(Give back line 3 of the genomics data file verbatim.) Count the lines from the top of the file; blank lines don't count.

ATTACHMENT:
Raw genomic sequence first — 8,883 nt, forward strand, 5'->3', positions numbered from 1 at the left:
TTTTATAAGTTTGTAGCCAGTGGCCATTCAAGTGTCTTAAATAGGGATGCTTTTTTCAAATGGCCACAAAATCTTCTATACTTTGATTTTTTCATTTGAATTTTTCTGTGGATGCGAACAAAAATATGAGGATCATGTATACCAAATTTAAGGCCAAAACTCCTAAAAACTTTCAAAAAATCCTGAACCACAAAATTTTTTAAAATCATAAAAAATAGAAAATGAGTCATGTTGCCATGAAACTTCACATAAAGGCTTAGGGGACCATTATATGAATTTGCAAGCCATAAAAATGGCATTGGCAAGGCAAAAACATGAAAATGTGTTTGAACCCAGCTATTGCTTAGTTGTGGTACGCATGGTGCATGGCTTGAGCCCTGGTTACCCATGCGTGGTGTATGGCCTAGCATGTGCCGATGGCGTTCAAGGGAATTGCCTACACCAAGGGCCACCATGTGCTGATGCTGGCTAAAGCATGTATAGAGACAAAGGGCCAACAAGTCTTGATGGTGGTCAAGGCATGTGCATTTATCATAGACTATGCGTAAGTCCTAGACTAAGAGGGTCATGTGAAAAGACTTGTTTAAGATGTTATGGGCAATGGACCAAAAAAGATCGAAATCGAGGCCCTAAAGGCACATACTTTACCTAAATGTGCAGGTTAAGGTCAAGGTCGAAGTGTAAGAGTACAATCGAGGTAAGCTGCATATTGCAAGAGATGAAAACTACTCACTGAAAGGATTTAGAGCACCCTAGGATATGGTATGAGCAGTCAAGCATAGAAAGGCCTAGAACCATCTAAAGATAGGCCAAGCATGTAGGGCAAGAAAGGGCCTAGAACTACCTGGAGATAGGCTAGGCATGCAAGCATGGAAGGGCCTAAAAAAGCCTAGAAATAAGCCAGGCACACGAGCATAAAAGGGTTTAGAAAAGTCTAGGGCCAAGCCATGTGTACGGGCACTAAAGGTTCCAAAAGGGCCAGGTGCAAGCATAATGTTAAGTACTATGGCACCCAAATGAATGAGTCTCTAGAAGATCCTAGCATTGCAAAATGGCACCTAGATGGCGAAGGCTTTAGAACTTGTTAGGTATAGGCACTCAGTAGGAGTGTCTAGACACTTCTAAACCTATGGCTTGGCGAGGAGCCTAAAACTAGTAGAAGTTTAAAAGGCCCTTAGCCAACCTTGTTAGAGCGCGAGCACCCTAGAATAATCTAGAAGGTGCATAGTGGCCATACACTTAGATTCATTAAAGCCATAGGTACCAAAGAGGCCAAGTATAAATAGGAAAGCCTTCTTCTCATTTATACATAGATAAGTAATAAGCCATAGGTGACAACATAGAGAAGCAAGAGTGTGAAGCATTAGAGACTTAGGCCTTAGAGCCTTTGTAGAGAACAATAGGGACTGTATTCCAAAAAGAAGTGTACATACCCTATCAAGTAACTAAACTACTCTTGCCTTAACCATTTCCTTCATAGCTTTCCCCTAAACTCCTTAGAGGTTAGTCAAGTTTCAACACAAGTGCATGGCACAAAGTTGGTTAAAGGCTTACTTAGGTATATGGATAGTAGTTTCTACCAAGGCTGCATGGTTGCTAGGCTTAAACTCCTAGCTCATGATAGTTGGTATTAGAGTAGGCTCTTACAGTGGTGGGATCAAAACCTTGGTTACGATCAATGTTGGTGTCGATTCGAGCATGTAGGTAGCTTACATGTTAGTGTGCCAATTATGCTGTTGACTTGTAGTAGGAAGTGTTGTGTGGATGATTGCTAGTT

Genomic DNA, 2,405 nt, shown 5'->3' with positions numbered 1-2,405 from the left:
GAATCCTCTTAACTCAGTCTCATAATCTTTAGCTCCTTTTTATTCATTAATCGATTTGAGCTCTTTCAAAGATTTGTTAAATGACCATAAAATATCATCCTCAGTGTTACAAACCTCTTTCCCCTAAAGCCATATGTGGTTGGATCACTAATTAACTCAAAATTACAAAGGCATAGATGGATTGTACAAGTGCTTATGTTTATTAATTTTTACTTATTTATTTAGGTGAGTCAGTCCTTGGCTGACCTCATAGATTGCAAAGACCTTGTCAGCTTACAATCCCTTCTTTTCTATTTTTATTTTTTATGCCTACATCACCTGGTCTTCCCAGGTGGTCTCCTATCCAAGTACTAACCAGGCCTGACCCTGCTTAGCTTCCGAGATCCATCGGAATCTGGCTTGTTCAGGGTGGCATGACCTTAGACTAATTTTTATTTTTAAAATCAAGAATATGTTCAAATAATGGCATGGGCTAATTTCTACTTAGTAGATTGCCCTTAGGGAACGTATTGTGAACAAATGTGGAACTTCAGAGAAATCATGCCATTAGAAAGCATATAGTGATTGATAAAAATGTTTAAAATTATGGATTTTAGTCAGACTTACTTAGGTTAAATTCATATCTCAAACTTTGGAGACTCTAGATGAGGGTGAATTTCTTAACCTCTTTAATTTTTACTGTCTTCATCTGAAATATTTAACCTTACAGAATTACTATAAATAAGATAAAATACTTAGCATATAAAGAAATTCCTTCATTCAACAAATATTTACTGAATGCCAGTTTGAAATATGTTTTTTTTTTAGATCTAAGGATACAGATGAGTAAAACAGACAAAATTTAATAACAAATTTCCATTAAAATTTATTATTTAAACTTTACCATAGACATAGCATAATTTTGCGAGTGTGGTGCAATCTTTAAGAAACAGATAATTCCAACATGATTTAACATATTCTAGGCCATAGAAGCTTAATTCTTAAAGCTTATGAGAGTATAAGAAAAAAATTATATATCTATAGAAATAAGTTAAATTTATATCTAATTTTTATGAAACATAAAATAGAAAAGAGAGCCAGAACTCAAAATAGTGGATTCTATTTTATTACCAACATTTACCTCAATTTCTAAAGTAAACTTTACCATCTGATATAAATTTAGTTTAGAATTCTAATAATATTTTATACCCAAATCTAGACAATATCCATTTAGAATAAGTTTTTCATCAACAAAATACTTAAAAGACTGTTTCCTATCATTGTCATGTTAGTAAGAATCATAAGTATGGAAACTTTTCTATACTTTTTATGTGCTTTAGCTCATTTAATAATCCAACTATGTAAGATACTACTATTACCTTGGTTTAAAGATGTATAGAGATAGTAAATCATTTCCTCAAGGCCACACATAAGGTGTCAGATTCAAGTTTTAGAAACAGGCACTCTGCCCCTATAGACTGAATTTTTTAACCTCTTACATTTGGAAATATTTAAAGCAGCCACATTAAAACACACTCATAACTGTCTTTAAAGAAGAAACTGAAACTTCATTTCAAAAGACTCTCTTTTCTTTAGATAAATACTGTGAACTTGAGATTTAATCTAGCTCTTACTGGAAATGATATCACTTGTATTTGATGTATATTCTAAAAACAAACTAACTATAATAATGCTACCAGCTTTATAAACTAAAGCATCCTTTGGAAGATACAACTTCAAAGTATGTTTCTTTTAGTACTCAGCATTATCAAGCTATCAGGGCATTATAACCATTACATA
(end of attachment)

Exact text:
Genomic DNA, 2,405 nt, shown 5'->3' with positions numbered 1-2,405 from the left: